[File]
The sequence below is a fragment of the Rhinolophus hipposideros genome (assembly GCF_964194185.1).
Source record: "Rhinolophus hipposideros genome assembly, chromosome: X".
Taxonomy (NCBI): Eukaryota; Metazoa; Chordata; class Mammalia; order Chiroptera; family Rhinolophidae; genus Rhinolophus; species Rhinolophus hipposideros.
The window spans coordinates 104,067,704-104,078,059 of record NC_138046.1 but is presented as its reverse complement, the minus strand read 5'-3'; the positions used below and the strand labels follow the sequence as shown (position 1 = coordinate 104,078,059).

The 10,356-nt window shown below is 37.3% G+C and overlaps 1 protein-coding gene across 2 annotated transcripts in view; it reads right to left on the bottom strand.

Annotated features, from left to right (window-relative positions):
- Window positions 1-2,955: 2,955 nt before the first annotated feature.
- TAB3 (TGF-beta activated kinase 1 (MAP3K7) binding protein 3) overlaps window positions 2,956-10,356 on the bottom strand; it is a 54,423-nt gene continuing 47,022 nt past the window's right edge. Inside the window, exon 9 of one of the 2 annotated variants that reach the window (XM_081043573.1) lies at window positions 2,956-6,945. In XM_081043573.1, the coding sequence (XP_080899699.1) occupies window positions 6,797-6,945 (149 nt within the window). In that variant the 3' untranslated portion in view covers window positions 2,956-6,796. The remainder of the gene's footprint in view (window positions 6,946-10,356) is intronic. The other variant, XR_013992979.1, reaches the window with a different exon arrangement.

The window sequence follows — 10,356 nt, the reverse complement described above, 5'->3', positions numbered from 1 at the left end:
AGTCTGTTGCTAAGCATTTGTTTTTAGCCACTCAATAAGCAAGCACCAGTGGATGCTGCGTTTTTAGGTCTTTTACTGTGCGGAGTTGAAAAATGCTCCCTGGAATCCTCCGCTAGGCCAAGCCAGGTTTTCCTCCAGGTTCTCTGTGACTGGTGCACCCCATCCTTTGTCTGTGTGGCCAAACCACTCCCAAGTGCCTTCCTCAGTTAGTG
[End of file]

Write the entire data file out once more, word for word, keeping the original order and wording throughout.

The sequence below is a fragment of the Rhinolophus hipposideros genome (assembly GCF_964194185.1).
Source record: "Rhinolophus hipposideros genome assembly, chromosome: X".
Taxonomy (NCBI): Eukaryota; Metazoa; Chordata; class Mammalia; order Chiroptera; family Rhinolophidae; genus Rhinolophus; species Rhinolophus hipposideros.
The window spans coordinates 104,067,704-104,078,059 of record NC_138046.1 but is presented as its reverse complement, the minus strand read 5'-3'; the positions used below and the strand labels follow the sequence as shown (position 1 = coordinate 104,078,059).

The 10,356-nt window shown below is 37.3% G+C and overlaps 1 protein-coding gene across 2 annotated transcripts in view; it reads right to left on the bottom strand.

Annotated features, from left to right (window-relative positions):
- Window positions 1-2,955: 2,955 nt before the first annotated feature.
- TAB3 (TGF-beta activated kinase 1 (MAP3K7) binding protein 3) overlaps window positions 2,956-10,356 on the bottom strand; it is a 54,423-nt gene continuing 47,022 nt past the window's right edge. Inside the window, exon 9 of one of the 2 annotated variants that reach the window (XM_081043573.1) lies at window positions 2,956-6,945. In XM_081043573.1, the coding sequence (XP_080899699.1) occupies window positions 6,797-6,945 (149 nt within the window). In that variant the 3' untranslated portion in view covers window positions 2,956-6,796. The remainder of the gene's footprint in view (window positions 6,946-10,356) is intronic. The other variant, XR_013992979.1, reaches the window with a different exon arrangement.

The window sequence follows — 10,356 nt, the reverse complement described above, 5'->3', positions numbered from 1 at the left end:
AGTCTGTTGCTAAGCATTTGTTTTTAGCCACTCAATAAGCAAGCACCAGTGGATGCTGCGTTTTTAGGTCTTTTACTGTGCGGAGTTGAAAAATGCTCCCTGGAATCCTCCGCTAGGCCAAGCCAGGTTTTCCTCCAGGTTCTCTGTGACTGGTGCACCCCATCCTTTGTCTGTGTGGCCAAACCACTCCCAAGTGCCTTCCTCAGTTAGTG